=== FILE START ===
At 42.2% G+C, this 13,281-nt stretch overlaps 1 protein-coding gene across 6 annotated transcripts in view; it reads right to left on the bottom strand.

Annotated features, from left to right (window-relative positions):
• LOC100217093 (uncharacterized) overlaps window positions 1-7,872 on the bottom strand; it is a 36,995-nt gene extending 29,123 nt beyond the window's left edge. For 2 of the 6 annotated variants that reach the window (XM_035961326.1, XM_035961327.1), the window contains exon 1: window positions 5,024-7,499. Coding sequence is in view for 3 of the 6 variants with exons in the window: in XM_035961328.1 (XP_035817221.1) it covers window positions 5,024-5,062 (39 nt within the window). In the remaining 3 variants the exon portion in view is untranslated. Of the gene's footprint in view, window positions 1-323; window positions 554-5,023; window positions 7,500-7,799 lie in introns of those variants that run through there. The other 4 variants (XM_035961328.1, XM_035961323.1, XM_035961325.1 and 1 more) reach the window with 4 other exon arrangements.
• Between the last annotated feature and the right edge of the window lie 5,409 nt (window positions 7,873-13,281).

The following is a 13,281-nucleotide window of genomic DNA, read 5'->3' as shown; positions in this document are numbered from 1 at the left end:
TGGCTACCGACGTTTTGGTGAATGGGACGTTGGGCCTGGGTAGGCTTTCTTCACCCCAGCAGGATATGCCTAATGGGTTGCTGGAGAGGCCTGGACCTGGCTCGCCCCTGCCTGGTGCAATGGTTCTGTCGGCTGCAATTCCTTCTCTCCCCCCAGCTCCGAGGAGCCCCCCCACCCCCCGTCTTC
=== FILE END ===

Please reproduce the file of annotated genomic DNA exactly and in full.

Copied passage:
At 42.2% G+C, this 13,281-nt stretch overlaps 1 protein-coding gene across 6 annotated transcripts in view; it reads right to left on the bottom strand.

Annotated features, from left to right (window-relative positions):
• LOC100217093 (uncharacterized) overlaps window positions 1-7,872 on the bottom strand; it is a 36,995-nt gene extending 29,123 nt beyond the window's left edge. For 2 of the 6 annotated variants that reach the window (XM_035961326.1, XM_035961327.1), the window contains exon 1: window positions 5,024-7,499. Coding sequence is in view for 3 of the 6 variants with exons in the window: in XM_035961328.1 (XP_035817221.1) it covers window positions 5,024-5,062 (39 nt within the window). In the remaining 3 variants the exon portion in view is untranslated. Of the gene's footprint in view, window positions 1-323; window positions 554-5,023; window positions 7,500-7,799 lie in introns of those variants that run through there. The other 4 variants (XM_035961328.1, XM_035961323.1, XM_035961325.1 and 1 more) reach the window with 4 other exon arrangements.
• Between the last annotated feature and the right edge of the window lie 5,409 nt (window positions 7,873-13,281).

The following is a 13,281-nucleotide window of genomic DNA, read 5'->3' as shown; positions in this document are numbered from 1 at the left end:
TGGCTACCGACGTTTTGGTGAATGGGACGTTGGGCCTGGGTAGGCTTTCTTCACCCCAGCAGGATATGCCTAATGGGTTGCTGGAGAGGCCTGGACCTGGCTCGCCCCTGCCTGGTGCAATGGTTCTGTCGGCTGCAATTCCTTCTCTCCCCCCAGCTCCGAGGAGCCCCCCCACCCCCCGTCTTC